Though No Official Recommendation Yet, OC Planning Commission Majority Supports Margaritaville

Though No Official Recommendation Yet, OC Planning Commission Majority Supports Margaritaville
A Boardwalk view of the proposed Margaritaville hotel on the Boardwalk between 13th and 14th streets is shown. Rendering by Becker Morgan Group

OCEAN CITY – Ocean City officials again delayed a decision regarding a Margaritaville Hotel and Resort proposed for the former Beach Plaza Hotel site.

The Ocean City Planning Commission met Tuesday to continue deliberations regarding a 13-story hotel and conference center. The Margaritaville complex would encompass most of the city block between 13th and 14th streets. Pam Buckley, chair of the commission, made it clear at the start of the discussion a final determination wouldn’t be made Tuesday because the project as proposed relies on an alley swap that the Ocean City Mayor and Council isn’t set to vote on until next week.

“I’m not going to call for a decision today until after the Mayor and Council makes their decisions on the right of way and the alley,” she said. “I don’t think it’s fair to us or the city or the council for us to send in something that doesn’t have proper numbers in it.”

In August, developers presented the commission with conceptual plans for a proposed Margaritaville Hotel and Resort Complex to occupy the Beach Plaza Hotel property. The plans call for 265 hotel rooms, three restaurants — including the JWB Grill, the Landshark Bar and Grill and a coffee shop and provisions store — as well as three outdoor pools, one indoor pool, a wellness center and gym, 14,000 square feet of convention space and retails stores facing the Boardwalk.

Earlier this month, the commission hosted the required public hearing on the proposed planned overlay district (POD) that would allow for the redevelopment project. This week, commission members expressed various concerns regarding project specifics, including parking, landscaping and the number of units in the hotel.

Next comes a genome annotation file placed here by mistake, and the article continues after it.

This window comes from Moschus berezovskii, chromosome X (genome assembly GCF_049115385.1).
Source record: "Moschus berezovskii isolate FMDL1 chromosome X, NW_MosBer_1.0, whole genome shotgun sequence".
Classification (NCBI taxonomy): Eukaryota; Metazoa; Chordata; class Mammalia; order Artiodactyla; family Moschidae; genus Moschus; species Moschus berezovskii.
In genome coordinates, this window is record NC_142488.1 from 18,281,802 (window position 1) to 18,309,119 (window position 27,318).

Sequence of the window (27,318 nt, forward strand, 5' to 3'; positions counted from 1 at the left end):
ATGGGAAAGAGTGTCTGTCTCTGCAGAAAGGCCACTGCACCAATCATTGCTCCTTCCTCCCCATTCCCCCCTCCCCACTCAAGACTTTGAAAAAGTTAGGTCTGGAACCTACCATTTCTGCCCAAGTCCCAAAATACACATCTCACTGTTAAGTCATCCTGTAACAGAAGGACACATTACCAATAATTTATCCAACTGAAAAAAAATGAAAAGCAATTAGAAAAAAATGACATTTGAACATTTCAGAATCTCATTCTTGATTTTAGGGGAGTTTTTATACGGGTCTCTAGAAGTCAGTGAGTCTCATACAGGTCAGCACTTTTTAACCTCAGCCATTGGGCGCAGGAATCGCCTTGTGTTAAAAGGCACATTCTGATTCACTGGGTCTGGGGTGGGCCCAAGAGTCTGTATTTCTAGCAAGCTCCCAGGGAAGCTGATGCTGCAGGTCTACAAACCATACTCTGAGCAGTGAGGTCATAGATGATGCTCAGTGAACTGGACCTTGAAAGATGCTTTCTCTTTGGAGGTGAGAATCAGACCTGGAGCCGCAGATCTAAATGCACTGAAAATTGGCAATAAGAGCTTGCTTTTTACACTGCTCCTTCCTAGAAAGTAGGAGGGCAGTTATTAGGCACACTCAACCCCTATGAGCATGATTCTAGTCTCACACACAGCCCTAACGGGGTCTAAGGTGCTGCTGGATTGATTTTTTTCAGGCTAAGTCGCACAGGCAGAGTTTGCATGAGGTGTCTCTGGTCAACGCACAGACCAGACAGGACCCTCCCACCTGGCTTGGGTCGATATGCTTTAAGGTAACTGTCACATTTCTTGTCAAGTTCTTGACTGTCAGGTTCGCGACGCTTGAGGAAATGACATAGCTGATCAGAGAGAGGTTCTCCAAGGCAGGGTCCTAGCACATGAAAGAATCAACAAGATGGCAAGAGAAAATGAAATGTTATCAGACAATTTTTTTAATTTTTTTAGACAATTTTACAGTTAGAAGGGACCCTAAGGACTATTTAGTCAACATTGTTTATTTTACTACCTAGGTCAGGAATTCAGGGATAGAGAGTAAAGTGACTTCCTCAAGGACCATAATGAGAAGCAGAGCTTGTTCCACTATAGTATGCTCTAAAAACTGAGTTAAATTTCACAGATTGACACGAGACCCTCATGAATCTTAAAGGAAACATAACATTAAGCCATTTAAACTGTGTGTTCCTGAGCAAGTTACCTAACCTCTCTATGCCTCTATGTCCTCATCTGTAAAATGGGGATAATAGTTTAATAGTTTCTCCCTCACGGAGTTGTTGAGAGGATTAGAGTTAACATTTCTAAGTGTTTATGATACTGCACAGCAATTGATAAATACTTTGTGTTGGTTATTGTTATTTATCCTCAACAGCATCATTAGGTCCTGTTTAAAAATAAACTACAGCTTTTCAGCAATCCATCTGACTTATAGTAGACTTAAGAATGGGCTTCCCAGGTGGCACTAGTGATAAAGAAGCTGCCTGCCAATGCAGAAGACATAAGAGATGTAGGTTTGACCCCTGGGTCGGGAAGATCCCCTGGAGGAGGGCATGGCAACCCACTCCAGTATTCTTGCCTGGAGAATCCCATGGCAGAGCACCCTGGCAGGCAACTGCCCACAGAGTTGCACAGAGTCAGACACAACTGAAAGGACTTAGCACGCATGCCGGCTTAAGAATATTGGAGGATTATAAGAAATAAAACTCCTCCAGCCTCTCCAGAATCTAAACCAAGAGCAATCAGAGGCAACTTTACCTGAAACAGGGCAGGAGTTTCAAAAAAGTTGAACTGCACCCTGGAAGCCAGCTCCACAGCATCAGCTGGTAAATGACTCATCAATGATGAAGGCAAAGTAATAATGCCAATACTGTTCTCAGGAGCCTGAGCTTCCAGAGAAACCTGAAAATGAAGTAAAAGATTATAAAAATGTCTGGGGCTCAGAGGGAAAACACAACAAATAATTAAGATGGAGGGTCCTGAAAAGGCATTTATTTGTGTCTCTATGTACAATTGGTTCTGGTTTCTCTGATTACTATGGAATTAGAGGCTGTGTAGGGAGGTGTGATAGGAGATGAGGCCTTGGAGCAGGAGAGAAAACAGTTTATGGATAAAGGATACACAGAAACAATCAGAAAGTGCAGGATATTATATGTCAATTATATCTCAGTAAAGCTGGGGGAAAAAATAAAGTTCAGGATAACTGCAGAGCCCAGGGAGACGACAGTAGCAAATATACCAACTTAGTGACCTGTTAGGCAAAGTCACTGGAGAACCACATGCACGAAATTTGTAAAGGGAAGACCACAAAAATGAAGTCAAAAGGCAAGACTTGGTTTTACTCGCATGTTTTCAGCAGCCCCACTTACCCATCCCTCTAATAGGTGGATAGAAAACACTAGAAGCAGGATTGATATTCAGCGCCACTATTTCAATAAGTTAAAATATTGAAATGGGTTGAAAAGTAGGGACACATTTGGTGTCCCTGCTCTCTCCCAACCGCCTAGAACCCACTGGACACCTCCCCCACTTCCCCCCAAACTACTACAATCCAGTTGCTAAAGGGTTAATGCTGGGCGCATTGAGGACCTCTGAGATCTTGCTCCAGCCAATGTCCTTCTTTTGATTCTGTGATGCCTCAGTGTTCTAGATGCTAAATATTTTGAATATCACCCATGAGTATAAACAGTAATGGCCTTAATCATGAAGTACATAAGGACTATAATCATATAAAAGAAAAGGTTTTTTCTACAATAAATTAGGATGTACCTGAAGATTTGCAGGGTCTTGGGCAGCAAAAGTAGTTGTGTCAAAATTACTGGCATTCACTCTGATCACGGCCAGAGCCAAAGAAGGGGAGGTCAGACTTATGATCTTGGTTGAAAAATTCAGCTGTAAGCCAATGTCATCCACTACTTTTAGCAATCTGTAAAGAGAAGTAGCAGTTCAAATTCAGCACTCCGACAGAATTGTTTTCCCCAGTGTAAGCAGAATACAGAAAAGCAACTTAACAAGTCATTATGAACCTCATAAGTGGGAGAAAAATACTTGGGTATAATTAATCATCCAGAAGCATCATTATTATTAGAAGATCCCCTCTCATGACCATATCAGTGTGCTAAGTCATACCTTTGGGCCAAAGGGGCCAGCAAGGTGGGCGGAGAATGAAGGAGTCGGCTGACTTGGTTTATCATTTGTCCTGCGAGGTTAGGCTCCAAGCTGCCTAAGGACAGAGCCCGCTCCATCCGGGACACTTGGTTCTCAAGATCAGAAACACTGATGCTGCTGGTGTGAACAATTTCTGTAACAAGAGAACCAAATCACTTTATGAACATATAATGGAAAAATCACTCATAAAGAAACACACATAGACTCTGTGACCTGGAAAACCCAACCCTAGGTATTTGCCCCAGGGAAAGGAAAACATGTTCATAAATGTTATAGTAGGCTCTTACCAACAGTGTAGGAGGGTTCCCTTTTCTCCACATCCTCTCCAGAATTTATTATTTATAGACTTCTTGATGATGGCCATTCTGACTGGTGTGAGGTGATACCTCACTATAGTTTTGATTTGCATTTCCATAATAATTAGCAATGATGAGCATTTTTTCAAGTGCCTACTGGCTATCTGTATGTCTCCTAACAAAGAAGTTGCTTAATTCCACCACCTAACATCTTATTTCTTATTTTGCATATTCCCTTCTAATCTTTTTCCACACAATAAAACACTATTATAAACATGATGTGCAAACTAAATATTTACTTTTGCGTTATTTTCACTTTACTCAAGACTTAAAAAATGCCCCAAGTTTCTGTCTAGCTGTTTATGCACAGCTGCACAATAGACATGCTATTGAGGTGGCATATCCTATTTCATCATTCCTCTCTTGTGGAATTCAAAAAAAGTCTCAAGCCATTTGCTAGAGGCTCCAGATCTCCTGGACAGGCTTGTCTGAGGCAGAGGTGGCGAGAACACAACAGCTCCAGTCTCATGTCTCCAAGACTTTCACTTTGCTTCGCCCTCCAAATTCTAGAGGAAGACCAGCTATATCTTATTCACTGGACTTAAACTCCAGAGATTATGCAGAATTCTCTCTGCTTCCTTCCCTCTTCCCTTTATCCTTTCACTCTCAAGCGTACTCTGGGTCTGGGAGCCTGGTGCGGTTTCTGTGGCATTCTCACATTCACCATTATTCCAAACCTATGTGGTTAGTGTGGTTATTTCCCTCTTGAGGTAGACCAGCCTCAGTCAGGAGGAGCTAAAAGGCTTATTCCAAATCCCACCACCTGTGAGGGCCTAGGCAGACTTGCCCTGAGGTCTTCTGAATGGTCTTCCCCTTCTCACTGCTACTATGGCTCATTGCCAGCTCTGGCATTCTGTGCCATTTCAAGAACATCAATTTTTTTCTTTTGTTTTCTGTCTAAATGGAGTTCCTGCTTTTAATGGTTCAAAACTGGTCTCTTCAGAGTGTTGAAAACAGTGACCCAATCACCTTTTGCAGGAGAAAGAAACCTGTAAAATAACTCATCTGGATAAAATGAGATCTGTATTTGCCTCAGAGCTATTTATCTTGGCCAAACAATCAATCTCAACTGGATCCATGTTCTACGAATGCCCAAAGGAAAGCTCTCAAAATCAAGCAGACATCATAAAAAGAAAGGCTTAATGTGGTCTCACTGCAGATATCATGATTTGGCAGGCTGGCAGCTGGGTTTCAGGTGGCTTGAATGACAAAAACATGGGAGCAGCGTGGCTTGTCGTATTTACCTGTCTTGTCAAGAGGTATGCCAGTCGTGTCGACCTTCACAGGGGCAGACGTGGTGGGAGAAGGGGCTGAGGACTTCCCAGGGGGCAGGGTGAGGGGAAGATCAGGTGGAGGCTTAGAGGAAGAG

Untra Solar Group Advertorial

Buckley said she didn’t like the fact that the project’s landscaping included a green roof, as those had failed in Ocean City in the past. Staff noted that the green roof also didn’t help reduce nutrients or increase curb appeal but that even without the green roof the project featured slightly more landscaping than the property had now.

Buckley also questioned the extensive retail portion of the project, which amounts to 20,000 square feet. Commission member Chris Shanahan said he didn’t object to the size of the retail area.

“Space in retail is critical,” he said, adding that merchants needed to be able to spread their wares out and change displays.

Other commission members questioned the retail being allowed as an accessory use, as the project is in an R-3 residential zone. Buckley said the project was not in the Boardwalk Commercial zone. Commission member Lauren Taylor agreed that the R-3 zoning was important.